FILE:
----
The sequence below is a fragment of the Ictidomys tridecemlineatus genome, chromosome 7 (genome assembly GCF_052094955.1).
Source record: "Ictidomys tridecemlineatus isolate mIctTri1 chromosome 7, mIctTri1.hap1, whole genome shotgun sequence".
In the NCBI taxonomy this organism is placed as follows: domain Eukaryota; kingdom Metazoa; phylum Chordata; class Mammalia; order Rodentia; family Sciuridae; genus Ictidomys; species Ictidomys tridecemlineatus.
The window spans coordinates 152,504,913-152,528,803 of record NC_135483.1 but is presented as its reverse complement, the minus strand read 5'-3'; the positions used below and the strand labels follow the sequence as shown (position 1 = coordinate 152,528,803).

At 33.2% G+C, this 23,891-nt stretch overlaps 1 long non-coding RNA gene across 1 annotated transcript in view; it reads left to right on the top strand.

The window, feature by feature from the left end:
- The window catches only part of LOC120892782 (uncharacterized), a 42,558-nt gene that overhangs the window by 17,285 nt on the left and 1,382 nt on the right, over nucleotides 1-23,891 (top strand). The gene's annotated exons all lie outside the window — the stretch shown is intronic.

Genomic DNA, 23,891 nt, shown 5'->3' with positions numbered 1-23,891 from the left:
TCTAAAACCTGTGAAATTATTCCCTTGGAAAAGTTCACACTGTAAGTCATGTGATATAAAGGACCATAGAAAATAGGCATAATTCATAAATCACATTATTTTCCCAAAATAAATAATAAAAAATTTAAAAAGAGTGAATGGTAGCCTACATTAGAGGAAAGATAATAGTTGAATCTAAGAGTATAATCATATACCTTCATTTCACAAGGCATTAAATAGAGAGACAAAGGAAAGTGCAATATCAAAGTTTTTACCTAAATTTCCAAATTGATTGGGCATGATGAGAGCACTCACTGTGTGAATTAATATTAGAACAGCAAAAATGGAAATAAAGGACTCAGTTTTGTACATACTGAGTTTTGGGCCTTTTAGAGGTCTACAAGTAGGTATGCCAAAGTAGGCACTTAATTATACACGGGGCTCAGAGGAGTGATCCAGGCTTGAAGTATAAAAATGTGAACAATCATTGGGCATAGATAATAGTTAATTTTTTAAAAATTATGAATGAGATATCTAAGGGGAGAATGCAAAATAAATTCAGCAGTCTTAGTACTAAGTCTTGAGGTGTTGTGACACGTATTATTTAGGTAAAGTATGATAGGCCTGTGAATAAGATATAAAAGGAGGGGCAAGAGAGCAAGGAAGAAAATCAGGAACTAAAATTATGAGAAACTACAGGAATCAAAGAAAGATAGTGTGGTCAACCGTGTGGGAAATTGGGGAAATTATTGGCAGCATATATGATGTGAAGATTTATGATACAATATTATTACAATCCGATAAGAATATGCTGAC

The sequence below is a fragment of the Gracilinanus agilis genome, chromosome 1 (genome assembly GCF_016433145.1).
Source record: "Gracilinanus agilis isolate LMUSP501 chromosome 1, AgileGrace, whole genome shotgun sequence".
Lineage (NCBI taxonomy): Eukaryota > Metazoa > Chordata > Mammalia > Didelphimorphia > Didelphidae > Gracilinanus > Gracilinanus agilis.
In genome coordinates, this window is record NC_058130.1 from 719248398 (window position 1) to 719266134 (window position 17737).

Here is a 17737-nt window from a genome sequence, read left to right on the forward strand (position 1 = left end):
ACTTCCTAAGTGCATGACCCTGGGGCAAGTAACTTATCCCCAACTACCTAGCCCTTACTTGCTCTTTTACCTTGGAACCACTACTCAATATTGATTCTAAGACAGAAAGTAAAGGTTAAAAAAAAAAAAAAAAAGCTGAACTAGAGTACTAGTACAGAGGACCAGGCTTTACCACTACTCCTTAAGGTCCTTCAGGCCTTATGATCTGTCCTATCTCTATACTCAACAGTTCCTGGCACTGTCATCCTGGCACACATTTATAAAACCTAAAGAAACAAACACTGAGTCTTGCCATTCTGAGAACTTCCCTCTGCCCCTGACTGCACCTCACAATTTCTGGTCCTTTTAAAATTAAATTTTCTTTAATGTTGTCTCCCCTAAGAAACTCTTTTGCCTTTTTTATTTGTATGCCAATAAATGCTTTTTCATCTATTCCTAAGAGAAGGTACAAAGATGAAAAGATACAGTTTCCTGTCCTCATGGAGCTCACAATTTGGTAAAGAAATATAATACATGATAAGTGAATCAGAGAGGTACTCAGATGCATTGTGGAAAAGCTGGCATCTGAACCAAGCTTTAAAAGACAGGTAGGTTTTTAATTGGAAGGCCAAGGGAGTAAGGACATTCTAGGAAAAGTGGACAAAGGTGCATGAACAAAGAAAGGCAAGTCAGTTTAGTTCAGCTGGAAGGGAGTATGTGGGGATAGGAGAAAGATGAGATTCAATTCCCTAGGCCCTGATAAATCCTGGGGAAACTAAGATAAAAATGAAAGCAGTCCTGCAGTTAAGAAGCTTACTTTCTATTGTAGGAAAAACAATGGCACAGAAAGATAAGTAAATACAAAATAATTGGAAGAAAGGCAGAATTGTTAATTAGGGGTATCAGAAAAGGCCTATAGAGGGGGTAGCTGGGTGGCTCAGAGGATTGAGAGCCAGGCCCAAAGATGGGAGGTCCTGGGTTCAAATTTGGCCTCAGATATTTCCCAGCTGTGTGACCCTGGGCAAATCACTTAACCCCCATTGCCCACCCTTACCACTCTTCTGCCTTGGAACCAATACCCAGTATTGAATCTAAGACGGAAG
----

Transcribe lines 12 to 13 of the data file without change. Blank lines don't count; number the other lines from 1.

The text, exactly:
Lineage (NCBI taxonomy): Eukaryota > Metazoa > Chordata > Mammalia > Didelphimorphia > Didelphidae > Gracilinanus > Gracilinanus agilis.
In genome coordinates, this window is record NC_058130.1 from 719248398 (window position 1) to 719266134 (window position 17737).